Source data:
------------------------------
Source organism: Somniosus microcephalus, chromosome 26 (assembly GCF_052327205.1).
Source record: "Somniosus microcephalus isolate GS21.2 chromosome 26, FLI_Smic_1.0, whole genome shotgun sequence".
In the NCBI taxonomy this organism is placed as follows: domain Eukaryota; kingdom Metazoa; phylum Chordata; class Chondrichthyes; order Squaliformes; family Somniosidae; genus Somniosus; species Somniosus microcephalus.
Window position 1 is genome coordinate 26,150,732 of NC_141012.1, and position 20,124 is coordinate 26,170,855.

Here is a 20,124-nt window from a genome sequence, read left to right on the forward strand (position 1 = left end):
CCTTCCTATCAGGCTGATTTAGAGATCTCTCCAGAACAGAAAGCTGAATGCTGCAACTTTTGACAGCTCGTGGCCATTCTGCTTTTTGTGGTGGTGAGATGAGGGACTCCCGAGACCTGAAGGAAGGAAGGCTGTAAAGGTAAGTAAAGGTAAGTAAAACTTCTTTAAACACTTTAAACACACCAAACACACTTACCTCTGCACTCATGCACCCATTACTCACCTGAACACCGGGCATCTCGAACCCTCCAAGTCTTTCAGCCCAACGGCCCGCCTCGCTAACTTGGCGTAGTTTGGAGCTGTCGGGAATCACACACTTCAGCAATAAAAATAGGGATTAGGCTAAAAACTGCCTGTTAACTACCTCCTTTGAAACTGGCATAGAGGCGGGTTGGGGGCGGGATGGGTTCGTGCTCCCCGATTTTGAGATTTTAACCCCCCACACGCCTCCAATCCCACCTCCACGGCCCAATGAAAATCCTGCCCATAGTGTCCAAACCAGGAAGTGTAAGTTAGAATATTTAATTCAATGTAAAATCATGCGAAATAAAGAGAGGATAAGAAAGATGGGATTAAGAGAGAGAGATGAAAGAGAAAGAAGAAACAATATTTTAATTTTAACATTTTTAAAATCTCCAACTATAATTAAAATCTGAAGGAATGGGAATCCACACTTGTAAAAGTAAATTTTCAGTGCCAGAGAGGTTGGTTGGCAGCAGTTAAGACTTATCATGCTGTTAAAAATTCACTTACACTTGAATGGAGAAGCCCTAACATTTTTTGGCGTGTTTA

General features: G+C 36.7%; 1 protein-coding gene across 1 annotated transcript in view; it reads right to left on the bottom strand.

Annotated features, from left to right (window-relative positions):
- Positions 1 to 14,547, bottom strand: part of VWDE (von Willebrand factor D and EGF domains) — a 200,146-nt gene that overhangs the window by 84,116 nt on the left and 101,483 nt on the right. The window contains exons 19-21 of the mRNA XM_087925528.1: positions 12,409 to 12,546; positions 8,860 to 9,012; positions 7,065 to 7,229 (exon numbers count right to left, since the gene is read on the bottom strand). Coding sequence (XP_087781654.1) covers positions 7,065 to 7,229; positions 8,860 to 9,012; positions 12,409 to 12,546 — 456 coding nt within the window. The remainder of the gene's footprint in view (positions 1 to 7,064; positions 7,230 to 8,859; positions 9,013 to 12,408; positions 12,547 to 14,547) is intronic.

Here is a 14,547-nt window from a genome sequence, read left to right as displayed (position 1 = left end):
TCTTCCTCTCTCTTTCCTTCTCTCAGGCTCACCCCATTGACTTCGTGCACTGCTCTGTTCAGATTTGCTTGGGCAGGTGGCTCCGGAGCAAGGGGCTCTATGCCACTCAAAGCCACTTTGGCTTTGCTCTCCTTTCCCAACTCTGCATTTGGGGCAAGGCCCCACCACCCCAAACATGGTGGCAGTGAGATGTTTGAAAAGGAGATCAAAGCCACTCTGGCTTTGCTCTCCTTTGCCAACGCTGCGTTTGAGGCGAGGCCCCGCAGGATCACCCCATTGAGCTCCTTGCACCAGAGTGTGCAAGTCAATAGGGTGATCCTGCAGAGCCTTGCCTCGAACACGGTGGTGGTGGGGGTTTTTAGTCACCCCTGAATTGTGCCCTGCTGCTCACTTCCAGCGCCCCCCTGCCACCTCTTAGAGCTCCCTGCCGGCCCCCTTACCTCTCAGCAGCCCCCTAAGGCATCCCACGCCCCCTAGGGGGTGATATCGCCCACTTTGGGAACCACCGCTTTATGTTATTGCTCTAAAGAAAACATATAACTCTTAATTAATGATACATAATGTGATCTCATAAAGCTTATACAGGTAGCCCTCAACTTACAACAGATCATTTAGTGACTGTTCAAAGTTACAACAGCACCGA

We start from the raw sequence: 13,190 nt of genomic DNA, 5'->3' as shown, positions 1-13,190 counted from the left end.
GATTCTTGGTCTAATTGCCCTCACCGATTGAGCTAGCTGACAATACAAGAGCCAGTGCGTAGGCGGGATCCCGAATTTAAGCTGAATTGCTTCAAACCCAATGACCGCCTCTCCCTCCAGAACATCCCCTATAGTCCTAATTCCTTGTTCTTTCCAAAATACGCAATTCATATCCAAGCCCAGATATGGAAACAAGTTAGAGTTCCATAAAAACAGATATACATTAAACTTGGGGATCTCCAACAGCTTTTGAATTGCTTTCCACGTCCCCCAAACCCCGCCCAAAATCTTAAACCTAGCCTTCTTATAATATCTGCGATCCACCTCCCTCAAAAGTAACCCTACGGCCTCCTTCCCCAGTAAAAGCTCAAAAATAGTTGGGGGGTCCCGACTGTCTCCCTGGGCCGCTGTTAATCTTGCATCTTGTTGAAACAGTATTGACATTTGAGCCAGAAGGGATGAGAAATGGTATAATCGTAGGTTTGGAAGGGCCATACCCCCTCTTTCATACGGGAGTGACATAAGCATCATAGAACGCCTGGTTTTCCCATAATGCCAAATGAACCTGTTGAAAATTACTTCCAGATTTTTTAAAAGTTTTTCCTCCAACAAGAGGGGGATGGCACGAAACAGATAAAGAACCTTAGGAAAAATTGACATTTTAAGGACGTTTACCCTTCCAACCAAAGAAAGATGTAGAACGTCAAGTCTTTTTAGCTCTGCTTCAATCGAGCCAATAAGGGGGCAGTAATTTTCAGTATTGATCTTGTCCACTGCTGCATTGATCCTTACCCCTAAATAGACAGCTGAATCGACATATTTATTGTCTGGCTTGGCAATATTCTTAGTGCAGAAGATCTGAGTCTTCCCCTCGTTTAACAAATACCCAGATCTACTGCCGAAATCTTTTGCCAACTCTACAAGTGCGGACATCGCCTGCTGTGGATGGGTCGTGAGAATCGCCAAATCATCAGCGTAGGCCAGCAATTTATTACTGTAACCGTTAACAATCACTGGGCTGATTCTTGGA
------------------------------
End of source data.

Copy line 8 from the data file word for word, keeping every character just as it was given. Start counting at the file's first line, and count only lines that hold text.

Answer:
Annotated features, from left to right (window-relative positions):